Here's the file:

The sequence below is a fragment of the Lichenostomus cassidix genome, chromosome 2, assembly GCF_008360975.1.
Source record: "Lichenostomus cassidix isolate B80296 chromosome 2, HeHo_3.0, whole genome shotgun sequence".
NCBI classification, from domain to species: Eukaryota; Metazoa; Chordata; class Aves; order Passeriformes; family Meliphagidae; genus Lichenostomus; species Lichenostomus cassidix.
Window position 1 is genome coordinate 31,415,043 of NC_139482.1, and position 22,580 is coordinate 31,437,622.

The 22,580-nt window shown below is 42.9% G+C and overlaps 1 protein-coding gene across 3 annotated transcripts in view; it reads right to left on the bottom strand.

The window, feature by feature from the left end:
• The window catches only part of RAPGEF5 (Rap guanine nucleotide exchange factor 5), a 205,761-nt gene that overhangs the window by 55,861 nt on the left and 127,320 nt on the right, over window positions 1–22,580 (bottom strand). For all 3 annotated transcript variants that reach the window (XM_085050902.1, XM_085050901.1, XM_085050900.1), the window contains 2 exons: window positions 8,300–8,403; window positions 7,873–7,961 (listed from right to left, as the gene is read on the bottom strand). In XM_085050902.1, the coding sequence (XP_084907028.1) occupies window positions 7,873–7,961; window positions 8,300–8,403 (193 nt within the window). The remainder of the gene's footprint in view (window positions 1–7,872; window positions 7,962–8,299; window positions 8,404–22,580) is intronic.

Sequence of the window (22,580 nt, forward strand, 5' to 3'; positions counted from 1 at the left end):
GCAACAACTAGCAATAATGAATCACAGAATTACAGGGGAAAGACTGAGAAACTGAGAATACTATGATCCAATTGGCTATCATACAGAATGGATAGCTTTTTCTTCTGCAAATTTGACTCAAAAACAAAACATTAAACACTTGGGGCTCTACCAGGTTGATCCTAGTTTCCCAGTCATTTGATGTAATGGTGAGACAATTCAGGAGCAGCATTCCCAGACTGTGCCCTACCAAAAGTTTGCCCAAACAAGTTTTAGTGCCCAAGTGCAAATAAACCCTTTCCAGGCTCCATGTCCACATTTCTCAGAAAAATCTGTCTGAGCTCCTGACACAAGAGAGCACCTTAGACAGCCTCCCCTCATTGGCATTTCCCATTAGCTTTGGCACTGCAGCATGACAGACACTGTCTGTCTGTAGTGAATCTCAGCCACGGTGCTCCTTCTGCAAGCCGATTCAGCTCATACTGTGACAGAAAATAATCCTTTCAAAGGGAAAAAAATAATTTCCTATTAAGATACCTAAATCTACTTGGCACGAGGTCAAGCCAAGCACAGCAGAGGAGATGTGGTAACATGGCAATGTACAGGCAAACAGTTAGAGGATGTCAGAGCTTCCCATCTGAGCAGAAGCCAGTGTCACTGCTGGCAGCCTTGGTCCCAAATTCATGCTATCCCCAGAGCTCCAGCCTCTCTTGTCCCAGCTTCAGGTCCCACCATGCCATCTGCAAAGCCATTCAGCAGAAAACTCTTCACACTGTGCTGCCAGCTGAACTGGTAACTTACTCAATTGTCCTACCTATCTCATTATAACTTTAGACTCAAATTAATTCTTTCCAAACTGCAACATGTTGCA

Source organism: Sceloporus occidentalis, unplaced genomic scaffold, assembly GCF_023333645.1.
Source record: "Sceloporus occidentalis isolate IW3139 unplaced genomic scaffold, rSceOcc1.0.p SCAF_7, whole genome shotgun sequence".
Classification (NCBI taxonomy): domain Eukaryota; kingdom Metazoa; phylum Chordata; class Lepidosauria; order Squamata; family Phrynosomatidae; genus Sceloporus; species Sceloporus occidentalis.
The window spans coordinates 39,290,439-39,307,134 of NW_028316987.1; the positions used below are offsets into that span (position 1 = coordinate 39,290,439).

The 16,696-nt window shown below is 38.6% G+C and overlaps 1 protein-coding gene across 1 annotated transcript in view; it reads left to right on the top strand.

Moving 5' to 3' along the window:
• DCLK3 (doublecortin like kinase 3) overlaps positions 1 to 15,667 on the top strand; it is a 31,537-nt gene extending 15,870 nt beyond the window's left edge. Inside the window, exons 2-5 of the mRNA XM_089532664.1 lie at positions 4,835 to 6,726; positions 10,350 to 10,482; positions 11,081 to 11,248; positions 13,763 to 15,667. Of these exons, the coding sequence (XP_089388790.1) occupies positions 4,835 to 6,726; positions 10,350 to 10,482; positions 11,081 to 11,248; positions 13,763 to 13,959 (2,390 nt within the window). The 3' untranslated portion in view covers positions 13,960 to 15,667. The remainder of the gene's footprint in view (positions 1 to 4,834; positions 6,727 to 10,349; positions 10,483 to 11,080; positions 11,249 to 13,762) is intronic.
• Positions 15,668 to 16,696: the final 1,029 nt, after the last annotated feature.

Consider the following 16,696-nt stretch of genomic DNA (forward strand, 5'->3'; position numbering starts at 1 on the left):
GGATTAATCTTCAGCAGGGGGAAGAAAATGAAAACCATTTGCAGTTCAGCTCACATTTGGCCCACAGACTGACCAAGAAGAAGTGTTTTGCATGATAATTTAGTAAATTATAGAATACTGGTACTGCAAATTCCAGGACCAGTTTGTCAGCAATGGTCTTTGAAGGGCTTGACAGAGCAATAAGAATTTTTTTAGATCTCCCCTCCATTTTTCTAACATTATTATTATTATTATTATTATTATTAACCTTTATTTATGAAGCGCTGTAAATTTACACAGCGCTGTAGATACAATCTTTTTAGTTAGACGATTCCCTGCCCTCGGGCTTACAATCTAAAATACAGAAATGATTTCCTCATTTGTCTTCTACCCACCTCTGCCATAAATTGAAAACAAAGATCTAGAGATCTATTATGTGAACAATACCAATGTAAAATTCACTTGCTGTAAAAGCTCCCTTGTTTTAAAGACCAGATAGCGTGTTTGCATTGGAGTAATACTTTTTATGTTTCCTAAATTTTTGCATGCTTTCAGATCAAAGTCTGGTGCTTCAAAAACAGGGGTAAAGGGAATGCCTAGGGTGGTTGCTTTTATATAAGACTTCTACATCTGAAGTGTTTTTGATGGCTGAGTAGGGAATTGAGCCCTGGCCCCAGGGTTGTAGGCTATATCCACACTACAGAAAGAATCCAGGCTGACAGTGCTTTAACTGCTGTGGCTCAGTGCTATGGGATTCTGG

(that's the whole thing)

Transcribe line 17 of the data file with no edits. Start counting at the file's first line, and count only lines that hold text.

• Positions 15,668 to 16,696: the final 1,029 nt, after the last annotated feature.